Sources are saying that Android 2.4 will release in April, but retain the Gingerbread name to cover a mistake in the releases.

According to Pocket-Lint, Viewsonic informed them exclusively that its ViewPad 4 will launch with Android 2.4 in April, and that this new version will not be codenamed Ice Cream as first suspected, but instead will retain the Android 2.3 Gingerbread name instead.  The reason for this is that 2.3 is incapable of running dual-core enabled apps on a single core, but 2.4 will fix this issue.  It is presumed that the Gingerbread name is being retained for what amounts to an incremental release because the dual-core support is the only new feature that will be added.

All of this is a direct result of Android 3.0 Honeycomb, the new tablet version of the OS, adding dual-core support.  This could have led to a further fracturing of the Android developer landscape as they would have been developing apps only for Honeycomb, while leaving Gingerbread very lonely and unloved for a newly released mobile version.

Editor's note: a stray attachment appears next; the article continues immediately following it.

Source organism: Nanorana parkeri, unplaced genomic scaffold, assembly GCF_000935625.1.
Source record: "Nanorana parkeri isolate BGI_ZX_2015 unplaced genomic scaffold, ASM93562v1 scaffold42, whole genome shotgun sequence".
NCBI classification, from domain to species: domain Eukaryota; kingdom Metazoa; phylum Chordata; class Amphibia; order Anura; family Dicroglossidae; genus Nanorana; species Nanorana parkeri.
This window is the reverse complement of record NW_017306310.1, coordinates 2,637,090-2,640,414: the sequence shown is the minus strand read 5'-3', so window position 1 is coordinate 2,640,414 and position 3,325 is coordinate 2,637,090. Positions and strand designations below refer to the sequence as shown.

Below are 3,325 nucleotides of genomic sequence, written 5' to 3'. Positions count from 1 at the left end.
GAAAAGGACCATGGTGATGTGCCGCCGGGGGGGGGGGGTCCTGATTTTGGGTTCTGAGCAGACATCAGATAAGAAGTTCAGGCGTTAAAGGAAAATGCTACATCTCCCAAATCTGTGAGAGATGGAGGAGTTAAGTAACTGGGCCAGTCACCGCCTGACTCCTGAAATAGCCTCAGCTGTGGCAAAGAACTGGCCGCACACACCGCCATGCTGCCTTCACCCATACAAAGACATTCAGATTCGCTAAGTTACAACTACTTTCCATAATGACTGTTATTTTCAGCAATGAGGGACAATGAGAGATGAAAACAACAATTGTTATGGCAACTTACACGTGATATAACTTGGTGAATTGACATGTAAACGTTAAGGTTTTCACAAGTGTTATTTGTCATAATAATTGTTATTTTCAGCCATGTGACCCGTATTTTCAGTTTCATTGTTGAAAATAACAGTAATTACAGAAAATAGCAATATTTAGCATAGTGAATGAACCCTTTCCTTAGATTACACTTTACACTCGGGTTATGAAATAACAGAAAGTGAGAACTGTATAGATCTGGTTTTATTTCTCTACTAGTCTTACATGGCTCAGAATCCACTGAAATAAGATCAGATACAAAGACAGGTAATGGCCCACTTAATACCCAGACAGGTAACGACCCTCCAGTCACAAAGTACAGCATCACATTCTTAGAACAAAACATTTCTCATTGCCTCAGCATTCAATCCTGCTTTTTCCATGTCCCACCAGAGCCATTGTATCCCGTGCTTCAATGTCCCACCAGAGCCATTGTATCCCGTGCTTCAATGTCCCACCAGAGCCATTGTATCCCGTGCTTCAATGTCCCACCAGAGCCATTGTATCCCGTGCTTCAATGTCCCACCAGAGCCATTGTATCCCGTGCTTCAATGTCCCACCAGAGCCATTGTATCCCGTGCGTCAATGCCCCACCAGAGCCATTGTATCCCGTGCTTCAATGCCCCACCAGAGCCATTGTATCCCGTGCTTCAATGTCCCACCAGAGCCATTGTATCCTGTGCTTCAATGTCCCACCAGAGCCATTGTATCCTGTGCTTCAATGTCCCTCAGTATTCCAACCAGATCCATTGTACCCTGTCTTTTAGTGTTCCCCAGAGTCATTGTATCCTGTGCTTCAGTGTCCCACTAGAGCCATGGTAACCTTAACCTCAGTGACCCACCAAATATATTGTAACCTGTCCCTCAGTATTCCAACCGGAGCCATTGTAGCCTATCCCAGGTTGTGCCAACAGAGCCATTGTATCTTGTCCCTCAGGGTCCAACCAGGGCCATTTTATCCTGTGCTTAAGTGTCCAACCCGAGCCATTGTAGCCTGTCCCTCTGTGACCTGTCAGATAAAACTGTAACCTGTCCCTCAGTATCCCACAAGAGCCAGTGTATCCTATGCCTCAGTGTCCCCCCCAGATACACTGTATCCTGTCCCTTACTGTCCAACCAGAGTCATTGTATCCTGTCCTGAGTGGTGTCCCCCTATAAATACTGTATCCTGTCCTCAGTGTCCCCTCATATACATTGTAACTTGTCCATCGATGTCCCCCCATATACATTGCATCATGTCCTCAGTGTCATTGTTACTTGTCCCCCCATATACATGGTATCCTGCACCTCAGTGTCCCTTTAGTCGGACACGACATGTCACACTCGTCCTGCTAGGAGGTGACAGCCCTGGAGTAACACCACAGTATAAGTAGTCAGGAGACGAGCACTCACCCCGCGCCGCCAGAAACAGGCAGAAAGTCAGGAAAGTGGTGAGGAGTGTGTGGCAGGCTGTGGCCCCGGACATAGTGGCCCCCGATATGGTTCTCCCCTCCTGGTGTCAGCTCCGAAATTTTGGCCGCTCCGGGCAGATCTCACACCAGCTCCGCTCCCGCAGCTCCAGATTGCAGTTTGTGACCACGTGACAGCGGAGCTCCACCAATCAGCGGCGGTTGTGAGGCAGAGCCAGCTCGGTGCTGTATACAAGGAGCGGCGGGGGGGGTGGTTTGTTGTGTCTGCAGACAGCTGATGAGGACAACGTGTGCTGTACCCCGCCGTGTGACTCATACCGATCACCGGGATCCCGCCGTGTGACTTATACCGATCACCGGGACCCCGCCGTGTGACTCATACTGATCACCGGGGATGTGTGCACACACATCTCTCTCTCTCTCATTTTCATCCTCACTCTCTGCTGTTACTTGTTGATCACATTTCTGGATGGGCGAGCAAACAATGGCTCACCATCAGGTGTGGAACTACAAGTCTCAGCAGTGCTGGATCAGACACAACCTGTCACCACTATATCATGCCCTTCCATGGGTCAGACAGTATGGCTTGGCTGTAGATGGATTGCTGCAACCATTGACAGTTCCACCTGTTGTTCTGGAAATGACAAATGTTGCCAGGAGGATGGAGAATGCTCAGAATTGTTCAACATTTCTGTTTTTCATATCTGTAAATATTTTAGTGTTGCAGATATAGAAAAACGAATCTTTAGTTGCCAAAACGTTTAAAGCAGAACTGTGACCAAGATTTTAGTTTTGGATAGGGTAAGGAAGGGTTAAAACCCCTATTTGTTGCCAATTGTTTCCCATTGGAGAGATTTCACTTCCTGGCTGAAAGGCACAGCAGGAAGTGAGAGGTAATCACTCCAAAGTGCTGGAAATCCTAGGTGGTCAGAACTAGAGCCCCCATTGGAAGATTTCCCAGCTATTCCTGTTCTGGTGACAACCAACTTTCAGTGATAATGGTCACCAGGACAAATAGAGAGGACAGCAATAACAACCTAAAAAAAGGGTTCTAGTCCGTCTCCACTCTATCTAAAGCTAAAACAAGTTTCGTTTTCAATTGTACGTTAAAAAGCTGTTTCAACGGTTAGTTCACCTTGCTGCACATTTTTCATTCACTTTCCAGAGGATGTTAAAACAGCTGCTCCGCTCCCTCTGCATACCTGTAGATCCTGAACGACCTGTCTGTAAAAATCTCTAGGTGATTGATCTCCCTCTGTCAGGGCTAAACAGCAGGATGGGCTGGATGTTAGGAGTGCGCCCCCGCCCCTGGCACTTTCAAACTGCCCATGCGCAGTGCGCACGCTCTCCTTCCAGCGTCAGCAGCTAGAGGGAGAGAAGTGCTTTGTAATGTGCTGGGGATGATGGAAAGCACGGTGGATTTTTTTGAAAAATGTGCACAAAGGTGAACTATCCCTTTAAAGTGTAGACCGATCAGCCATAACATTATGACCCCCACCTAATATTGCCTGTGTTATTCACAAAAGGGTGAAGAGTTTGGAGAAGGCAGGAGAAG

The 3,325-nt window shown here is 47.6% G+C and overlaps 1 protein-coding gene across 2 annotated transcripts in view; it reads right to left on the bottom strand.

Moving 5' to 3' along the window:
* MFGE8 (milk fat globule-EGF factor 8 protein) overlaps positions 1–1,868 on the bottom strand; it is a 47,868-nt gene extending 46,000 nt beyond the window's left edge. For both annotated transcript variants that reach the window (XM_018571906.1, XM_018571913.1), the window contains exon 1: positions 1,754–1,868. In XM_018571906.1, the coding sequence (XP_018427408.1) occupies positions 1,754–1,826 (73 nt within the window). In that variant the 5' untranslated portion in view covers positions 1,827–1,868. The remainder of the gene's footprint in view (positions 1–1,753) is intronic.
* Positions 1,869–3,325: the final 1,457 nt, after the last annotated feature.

This move raises some serious questions about about Android in general.  Why couldn’t this have minor update just been called 2.3.1 instead of going all the way to 2.4?  Does this mean that Android Ice Cream now becomes 2.5?  At what point will the mobile and tablet versions fully converge?  Will John ever discover that it’s his baby that Lucy is actually carrying? … okay, wait, I think I got off track there for a minute.

As it stands, the only phone announced that will be carrying the 2.3 Gingerbread version is the Samsung Galaxy S, but now we have to wonder if that won’t be delayed in anticipation of 2.4 Gingerbread.

All we know is, the marketplace is about to get very confused when it comes to Android.  When you add in the fact that Android 2.2 and below are incapable of running dual-core apps on a single-core, there are going to also be a lot of very frustrated customers.  The fracturing of the Android landscape appears to be about to get a whole lot worse.

What say you?  Is this the right move on the part of Google?

[via Pocket-Lint]